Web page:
The goal of existentialists is to achieve individual authenticity, which includes deep contemplation of one’s significance. One’s significance, or essence, develops as the individual establishes and executes authentic beliefs. The individual defines his essence through continuous deliberation mentally, orally, and actively. Expression of opinion and taking action is necessary when affirming authentic beliefs.
For instance, in the Japanese manga called Death Note by writer Tsugumi Ohba and illustrator Takeshi Obata , the main character, Light Yagami, establishes his own authentic beliefs as soon as he finds a mysterious notebook, known as the Death Note, lying on the ground. According to the Death Note’s instructions, it claims that if a human’s name is written within it, that person shall die. No longer skeptical after he experiments with the notebook and killing two criminals, Light resolves to cleansing the world of evil by killing more criminals to eventually create a utopia and reign over this new world as its god.
Throughout the series, Light undergoes constant thought of his significance in the world and expresses this to the Death Note’s demonic owner, Ryuk. After much debate, Light carries out his thoughts, his ultimate goal in this case, by writing criminals’ names in the notebook. When an individual takes personal responsibility, the individual admits he is the one responsible for the choices he makes. Other people or events are not responsible for the way an individual thinks and feels. It is the individual’s life, and the individual is in charge of it.
The individual is not responsible for all that happens to him, such as the consequences of decisions, but the individual is responsible for how he thinks, feels, and acts when they happen. One is aware of his situation and is willingly accepting the consequences of his decisions, even if they are personally harmful. One understands and recognizes his personal control over any matter. Personal responsibility is necessary in existentialism because the individual has no predetermined nature and if free to choose his fate.
For example, in Oedipus Rex, Oedipus concludes “all is well” despite his personal suffering as a result of killing his father and marrying his mother. Oedipus accepts his fate of being banished from the kingdom and takes personal responsibility for his actions. He abandons hope in his struggles in order to get by. The importance of a decision depends on scope. In other words, the greater the value of a decision affects more individuals based on the individual’s rise in social structure.
However, minimal scope can occur if the decision is limited to one individual rather than a broader number of beings. Decisions, according to existentialists, must be well-thought out for them to affect others. Take the organizational structure of a business company, for example, at the bottom is a janitor, above him is a high rank officer, then a range of executives, and so on… up to a chief executive officer. The choices that the janitor makes does not necessarily influence other individuals within the company; he is primarily responsible for cleaning and to maintain the offices.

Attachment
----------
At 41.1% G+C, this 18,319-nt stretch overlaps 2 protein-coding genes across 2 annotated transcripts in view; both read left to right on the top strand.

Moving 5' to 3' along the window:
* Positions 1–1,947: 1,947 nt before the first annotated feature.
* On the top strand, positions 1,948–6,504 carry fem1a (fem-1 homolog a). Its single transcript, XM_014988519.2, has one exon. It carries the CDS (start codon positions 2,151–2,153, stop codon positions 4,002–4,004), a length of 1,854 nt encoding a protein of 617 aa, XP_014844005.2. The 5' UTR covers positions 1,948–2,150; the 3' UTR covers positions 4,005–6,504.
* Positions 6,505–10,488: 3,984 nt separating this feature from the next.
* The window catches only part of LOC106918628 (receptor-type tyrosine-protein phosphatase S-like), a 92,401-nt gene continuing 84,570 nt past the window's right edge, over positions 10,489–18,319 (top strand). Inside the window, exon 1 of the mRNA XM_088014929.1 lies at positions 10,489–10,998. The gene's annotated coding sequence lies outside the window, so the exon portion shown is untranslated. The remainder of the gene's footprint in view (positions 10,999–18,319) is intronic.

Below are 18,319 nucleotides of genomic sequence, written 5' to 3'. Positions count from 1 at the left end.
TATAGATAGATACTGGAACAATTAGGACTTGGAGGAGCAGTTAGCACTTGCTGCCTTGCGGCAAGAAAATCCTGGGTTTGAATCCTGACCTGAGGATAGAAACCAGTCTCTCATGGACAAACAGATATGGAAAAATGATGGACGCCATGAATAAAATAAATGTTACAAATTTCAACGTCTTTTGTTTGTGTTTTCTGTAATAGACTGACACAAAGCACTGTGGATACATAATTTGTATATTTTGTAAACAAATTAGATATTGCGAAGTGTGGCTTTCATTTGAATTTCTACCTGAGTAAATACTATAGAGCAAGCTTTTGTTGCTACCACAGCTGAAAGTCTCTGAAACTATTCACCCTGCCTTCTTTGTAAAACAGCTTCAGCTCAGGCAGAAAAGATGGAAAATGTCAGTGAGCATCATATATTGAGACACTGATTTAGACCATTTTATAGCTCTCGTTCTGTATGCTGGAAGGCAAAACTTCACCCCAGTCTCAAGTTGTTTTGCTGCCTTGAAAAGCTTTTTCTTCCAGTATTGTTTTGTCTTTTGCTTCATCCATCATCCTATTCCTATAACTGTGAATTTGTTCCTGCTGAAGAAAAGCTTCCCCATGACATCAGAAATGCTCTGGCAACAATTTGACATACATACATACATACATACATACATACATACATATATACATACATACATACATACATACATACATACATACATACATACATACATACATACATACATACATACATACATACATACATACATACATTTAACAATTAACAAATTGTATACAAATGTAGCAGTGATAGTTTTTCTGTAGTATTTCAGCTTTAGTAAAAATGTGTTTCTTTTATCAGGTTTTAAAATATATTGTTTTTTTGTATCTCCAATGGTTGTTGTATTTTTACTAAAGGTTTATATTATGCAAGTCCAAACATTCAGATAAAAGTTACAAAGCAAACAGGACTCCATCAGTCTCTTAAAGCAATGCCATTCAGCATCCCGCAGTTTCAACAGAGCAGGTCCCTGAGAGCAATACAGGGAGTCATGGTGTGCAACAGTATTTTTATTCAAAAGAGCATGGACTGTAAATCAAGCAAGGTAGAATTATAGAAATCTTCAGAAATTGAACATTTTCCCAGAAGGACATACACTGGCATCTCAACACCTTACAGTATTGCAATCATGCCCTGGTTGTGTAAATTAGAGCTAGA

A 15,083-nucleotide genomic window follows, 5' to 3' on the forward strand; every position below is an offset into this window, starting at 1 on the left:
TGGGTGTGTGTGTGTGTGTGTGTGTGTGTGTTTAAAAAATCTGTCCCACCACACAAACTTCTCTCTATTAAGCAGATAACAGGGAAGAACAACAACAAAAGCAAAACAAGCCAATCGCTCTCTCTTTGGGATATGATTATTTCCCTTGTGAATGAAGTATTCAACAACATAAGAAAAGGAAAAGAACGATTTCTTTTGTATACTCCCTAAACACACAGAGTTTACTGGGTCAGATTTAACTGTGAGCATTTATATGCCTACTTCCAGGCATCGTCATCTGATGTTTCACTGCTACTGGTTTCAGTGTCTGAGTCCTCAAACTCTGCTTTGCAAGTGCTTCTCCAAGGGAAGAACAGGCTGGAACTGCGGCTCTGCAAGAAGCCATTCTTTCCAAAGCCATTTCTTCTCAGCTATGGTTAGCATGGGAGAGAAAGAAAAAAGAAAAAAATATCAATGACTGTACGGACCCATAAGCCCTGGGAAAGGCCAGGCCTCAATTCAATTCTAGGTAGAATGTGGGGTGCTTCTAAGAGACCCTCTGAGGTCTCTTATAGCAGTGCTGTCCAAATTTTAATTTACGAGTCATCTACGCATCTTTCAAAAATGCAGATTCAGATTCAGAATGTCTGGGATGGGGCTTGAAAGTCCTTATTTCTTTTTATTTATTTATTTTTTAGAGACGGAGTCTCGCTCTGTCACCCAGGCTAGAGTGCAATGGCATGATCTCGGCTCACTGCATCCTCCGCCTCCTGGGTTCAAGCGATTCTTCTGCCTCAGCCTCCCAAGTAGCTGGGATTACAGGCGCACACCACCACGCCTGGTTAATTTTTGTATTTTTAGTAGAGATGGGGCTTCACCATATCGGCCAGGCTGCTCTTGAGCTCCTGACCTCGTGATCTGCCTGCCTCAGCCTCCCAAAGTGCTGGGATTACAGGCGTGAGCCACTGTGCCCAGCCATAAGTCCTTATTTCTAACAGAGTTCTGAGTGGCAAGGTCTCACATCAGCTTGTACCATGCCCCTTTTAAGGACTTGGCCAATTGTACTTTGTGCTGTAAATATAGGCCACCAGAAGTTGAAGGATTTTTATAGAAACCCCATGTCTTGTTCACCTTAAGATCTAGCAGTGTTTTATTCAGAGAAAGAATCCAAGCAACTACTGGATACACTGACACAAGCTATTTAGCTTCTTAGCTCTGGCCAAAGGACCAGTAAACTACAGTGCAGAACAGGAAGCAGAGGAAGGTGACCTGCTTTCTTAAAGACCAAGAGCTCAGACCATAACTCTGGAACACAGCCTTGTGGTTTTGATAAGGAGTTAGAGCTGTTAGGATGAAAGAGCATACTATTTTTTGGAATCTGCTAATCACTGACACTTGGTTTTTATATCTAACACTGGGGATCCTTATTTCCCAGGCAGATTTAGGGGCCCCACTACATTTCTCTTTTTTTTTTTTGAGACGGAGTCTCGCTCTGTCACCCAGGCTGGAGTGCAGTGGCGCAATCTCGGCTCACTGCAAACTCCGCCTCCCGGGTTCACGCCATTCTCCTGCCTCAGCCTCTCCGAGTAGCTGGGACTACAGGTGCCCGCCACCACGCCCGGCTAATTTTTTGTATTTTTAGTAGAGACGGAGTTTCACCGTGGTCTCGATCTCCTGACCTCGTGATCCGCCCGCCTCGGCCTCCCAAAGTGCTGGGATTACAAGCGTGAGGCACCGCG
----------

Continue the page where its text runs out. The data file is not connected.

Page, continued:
Yet chief executive officer has greater influence on the individuals around him due to his elite position unlike the janitor. The chief executive officer’s actions take on more value because of a broader scope than a person of low social ranking like the janitor. To existentialists, freedom of individuals is essential. It is known in existential philosophy that an individual has personal control over his fate, the individual has no predetermined nature.
An existentialist values this right to exercise free will, hoping to advertise and uphold the freedom of others through expression and taking action. Existentialists promote freedom. Their decisions do not necessarily have to be “right,” what they are promoting does not also have to be always good. The good decision can benefit a majority of people. Ethical principles are influenced by the number of people negatively affected. The impact upon the freedom of other individuals can be reduced by a good decision. An existentialist examines and overanalyzes a situation.
One freedom debate is over gay rights. While certain individuals oppose gay rights in the name of Him, those in favor promote freedom and equal acceptance. Their support protects the greatest number of people who desire gay rights. Personal freedoms and the right to exercise them are restricted by social structures. To existentialists, situations that allow an extensive range of personal choice are primary. Since situations vary, existentialists are aware that some compromises are necessary to exercise their freedom.
Existentialists try to avoid disruption of society while seeking to allow freedom of expression to everyone. Existentialist do not tolerate limited personal freedoms. Their intent is to express openly of their opinions against this restriction. One essential quality in an existentialist is being an active fighter for greater freedom. Hayden Panettiere, for instance, was involved in a violent confrontation with Japanese fishermen as she tried to disrupt their annual dolphin hunt in Taiji, Wakayama.
She paddled out on a surfboard, with five other surfers in an attempt to reach a pod of dolphins to stop them being driven into a nearby cove and killed. Panettiere actively fought for the freedom of others, dolphins. In existentialism, death is accepted freely. In some cases, death seems like the most logical and ethical ultimate choice. For example, in Antigone, Antigone proudly accepts her death as she sees no wrong in honoring her unwept, “unburied” brother. She then kills herself, willing to make the “ultimate sacrifice” to protect the name of her wronged brother.